Childhood memories are almost indelible, aren’t they? I can remember lying in the floorboard of our black 1951 Plymouth, sleeping cozily on the left side of the hump that ran thru to the backseats; the hum of the engine and surrounding warmth enveloping me. Our family had, no doubt, been out late somewhere, and my youthful drowsiness had taken over.
No seatbelts back then, of course. And no air conditioning either.
During the school year, when the weather got hot, the teacher would take a long pole with a special hook on the end, and open the ceiling-high set of windows that were on the outside wall of the classroom. People still cooled themselves by sitting on porches in those days. And the slap of a slamming screen door (with a wooden frame) closing was a familiar sound. When it was really warm we employed an old box fan to move the air about (the hum of that fan still lingers in my memory).
At night we would sit out on “the green porch” (as we called it, even after Dad repainted it grey), look up at the stars, and drink in the smells of flowers, grass, and the night itself. My brother and I would watch for satellites overhead, noting their slow march across the night sky. It was a magical time.
My father was a moody individual, burdened with his 3 PM to 11 PM shift at the post office, and the many concerns that go along with providing for a family of four in the 1950s. But sometimes, on the porch at night (if he was off work) we could get him to talking; then his jovial spirit emerged and we reveled in the opportunity to enjoy his playfulness . . . until the cares of his life once more took it away.
He would often quote lines of poetry (Poe’s, The Raven, was a favorite of his), or the Bible (he helped me memorize 1 Corinthians 13 that way), or just relax with me in his lap. Temporarily, of course. Because I was a young boy, full of energy, and not likely to sit in one place for long.
But the ultimate memory of good times with Dad has to be our night rides in the car. I’m not talking about going to the grocery, or visiting a neighbor across town; rather, our long road trips. Particularly those we took after we moved to Tucson, Arizona in the summer of 1963. Dad traded in the old 51 Plymouth and bought a brand new 1963 Plymouth Fury (push button automatic). Now that was some car.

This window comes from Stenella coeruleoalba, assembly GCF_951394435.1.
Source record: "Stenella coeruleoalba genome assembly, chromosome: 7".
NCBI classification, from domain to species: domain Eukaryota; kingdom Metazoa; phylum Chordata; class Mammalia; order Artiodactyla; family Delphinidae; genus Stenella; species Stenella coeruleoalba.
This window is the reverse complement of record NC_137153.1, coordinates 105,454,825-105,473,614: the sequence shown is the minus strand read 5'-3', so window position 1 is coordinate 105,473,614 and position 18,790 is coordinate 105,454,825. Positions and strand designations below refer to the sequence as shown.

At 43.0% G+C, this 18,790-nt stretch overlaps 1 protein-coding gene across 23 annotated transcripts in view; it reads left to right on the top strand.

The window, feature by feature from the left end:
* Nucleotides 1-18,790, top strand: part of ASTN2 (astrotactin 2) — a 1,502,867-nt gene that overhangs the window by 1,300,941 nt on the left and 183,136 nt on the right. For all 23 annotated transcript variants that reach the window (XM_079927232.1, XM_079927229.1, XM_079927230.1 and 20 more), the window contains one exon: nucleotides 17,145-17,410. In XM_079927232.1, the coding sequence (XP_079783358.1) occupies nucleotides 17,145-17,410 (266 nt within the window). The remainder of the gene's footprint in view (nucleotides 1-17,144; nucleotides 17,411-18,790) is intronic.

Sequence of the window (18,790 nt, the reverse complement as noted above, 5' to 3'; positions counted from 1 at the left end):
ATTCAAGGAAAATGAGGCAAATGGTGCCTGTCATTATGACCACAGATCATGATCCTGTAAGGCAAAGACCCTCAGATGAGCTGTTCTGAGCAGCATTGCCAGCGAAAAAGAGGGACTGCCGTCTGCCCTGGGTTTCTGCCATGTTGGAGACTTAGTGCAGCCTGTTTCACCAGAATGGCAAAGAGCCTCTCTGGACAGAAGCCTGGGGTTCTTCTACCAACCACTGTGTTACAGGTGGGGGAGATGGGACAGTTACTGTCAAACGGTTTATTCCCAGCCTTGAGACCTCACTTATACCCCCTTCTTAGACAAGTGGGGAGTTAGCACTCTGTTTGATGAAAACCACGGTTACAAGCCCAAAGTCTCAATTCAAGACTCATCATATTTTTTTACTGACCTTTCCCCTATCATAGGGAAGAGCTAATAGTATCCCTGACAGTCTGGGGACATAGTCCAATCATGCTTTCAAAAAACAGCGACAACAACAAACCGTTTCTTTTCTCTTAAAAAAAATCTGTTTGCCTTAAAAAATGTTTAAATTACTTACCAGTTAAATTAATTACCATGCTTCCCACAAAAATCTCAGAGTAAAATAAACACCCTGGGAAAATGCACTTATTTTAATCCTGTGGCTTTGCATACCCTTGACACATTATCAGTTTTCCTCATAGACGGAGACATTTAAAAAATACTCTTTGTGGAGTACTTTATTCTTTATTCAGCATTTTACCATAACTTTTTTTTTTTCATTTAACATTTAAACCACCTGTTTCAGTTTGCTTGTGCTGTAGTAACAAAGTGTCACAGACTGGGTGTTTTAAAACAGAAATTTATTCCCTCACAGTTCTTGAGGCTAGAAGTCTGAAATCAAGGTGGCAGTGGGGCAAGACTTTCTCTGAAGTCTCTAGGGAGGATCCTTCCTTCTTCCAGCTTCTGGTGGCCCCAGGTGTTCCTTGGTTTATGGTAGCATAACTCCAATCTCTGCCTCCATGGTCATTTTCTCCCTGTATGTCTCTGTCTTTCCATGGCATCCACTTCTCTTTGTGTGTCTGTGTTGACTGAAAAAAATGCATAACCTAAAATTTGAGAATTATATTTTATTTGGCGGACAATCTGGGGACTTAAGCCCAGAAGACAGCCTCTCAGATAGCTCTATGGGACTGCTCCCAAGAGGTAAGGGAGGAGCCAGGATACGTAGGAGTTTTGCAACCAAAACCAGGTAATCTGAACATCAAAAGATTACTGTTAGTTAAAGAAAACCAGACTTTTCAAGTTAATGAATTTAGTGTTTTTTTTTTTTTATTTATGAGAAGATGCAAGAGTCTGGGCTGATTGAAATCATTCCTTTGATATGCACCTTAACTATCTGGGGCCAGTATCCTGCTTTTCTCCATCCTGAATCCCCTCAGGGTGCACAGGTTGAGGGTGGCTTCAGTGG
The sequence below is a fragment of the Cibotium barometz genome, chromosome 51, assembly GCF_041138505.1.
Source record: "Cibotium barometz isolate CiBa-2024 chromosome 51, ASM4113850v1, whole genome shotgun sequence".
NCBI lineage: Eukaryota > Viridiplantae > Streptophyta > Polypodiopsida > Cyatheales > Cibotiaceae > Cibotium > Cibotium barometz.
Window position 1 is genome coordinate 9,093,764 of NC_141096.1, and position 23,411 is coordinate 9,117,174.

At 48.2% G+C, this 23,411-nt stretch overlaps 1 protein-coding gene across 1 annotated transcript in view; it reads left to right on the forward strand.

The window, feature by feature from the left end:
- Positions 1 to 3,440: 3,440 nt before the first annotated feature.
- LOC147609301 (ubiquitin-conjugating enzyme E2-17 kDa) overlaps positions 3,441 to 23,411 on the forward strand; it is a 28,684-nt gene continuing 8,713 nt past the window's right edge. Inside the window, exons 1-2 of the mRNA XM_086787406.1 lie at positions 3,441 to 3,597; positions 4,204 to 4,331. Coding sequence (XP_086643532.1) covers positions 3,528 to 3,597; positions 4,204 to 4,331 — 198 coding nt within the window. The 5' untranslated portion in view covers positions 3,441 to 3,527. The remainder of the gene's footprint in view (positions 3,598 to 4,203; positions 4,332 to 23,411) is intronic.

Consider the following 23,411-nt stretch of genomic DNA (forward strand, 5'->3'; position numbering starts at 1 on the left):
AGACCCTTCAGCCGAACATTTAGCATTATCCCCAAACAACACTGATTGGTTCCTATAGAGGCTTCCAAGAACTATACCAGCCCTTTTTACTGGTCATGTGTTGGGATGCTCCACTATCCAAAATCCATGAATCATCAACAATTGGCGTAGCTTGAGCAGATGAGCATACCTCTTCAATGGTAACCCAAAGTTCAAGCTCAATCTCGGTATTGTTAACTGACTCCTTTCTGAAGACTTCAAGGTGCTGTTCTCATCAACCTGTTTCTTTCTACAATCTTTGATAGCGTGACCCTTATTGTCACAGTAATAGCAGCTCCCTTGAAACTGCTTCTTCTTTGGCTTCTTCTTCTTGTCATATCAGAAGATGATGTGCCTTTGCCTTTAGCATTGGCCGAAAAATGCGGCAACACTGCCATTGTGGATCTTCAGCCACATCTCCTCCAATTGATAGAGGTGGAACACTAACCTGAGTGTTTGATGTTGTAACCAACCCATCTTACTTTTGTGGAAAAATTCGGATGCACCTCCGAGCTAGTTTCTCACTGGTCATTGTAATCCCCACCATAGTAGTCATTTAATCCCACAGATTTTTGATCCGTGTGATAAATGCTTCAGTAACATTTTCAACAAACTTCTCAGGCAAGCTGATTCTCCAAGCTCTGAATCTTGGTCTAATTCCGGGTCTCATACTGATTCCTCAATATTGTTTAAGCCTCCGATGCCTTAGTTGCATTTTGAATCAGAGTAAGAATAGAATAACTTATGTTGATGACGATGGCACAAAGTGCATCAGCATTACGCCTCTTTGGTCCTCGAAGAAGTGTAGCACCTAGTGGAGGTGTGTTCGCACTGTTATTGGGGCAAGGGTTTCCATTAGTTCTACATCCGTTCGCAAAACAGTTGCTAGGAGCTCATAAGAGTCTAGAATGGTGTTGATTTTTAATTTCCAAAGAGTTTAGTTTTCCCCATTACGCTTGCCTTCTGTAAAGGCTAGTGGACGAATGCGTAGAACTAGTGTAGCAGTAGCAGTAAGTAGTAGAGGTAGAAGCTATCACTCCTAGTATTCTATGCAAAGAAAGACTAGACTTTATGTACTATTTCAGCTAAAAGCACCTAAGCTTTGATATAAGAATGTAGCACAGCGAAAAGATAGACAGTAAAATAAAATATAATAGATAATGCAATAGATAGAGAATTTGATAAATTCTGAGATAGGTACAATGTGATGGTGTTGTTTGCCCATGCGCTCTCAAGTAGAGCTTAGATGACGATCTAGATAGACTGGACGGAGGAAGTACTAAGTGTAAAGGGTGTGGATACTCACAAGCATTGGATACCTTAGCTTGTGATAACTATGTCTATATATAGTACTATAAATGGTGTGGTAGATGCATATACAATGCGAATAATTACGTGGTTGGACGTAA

Still no air conditioning, mind you! That wouldn’t become common for some time. And so, to avoid the daytime summer heat we would travel at night into the wee hours of the morning. And it was these times that are stamped indelibly in my mind.
My mother would change places with me at night time; she and my older brother would fall asleep in the backseat. That left me and Dad up front to “man the ship” (so to speak). It was in these times that we would SING!
My father had a lovely voice. Basso profundo (low bass). He could sing a B flat below low C (a half step lower than the famous Ezio Pinza, Dad would sometimes remind me). This is where I learned to harmonize, I guess. Dad would sing “Drink To Me Only With Thine Eyes” and I would fumble around trying to find some higher notes that would sound good with his notes. Then I would launch out into a popular song (on the radio in those days) like “Cotton Fields Back Home” and off we would go.
Invariably I would ask Dad to sing “Asleep in the Deep” because I loved to hear his low bass voice go downward and downward with the ending phrase “So – o, beware. Be – ee -ee – ee – ware.”
It was during these times that Dad would sometimes rehearse for me his “stories.”
- The nurse in the hospital who mistakenly sent my teenage Dad a love letter directed to her fiancée, while Dad was recovering from a tonsillectomy. By the way, her fiancée got the get well card meant for Dad.
- Or the time when he was in the war, carrying the top secret Norden Bomb Site, and had to draw his 45 caliber pistol on the guard who resisted letting Dad see the “officer of the day.” Dad told me he had orders to kill anyone who tried to defeat his mission.
- Sometimes he would tell me about his older brother, the fights they had, and how his Swedish father would bring home razor strops to discipline them with; he would hang them beside the wood burning stove in the kitchen, but Dad’s brother would burn them in that same stove.
- One night a man was trying to break in their front door. Dad’s mother went and got a pistol, but Dad’s brother got a baseball bat and stood beside the doorway. Then Dad opened the door real fast and his brother smacked the intruder. No gun was needed that night.
- One day, while Dad was shouldering a 100 pound block of ice in the ice plant in Chattanooga, he struck a direct current electric cable overhead and was instantly immobilized by the electricity; another worker had to come along and knock him off of it with a 2×4.
Church hymns would make up our duet repertoire long into the night, until I fell so sleepy I could no longer continue. I’ve never thought about it before, but . . . I wonder what Dad thought of after all the rest of us were fast asleep. When he alone was left to safely traverse the open road.
These and many other memories I hold sacred now. Truthfully, I always have. Even when Dad was alive. Probably because they allowed me to see the boy and the man behind the gruff exterior, the often furrowed brow, the troubled-with-the-weight-of-the-world demeanor that so often possessed him.
My father is at peace now. No concerns are pressing on him anymore. He is free. And I hope that one day . . . we can sing together again. As he used to say, that would be a “delight.”
I can see him just now in my memory, gripping the steering wheel of our 1963 Plymouth Fury, . . . rearing back his blond head, opening his mouth, and singing:
Oh, Wing Tee Wee was a sweet Chinee, and she lived in the town of Tac.
Her eyes were blue, and her curling queue, hung dangling down her back . . . .